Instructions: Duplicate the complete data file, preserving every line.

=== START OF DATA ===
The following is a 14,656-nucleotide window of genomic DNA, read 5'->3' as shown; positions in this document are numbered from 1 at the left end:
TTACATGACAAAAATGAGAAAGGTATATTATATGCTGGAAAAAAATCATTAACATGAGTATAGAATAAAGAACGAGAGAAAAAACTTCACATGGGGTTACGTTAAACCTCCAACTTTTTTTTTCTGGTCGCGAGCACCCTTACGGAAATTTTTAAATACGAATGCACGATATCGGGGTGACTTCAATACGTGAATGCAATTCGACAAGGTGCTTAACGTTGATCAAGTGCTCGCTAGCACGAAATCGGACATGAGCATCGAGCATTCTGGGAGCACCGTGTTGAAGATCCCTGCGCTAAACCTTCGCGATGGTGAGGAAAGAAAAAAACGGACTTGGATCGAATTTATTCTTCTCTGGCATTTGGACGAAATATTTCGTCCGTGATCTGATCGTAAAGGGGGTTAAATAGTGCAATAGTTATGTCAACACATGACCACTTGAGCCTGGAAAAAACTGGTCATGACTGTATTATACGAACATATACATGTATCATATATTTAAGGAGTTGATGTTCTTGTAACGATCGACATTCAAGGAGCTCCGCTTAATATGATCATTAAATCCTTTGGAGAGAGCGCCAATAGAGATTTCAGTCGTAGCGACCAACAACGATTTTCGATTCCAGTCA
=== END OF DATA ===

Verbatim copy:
The following is a 14,656-nucleotide window of genomic DNA, read 5'->3' as shown; positions in this document are numbered from 1 at the left end:
TTACATGACAAAAATGAGAAAGGTATATTATATGCTGGAAAAAAATCATTAACATGAGTATAGAATAAAGAACGAGAGAAAAAACTTCACATGGGGTTACGTTAAACCTCCAACTTTTTTTTTCTGGTCGCGAGCACCCTTACGGAAATTTTTAAATACGAATGCACGATATCGGGGTGACTTCAATACGTGAATGCAATTCGACAAGGTGCTTAACGTTGATCAAGTGCTCGCTAGCACGAAATCGGACATGAGCATCGAGCATTCTGGGAGCACCGTGTTGAAGATCCCTGCGCTAAACCTTCGCGATGGTGAGGAAAGAAAAAAACGGACTTGGATCGAATTTATTCTTCTCTGGCATTTGGACGAAATATTTCGTCCGTGATCTGATCGTAAAGGGGGTTAAATAGTGCAATAGTTATGTCAACACATGACCACTTGAGCCTGGAAAAAACTGGTCATGACTGTATTATACGAACATATACATGTATCATATATTTAAGGAGTTGATGTTCTTGTAACGATCGACATTCAAGGAGCTCCGCTTAATATGATCATTAAATCCTTTGGAGAGAGCGCCAATAGAGATTTCAGTCGTAGCGACCAACAACGATTTTCGATTCCAGTCA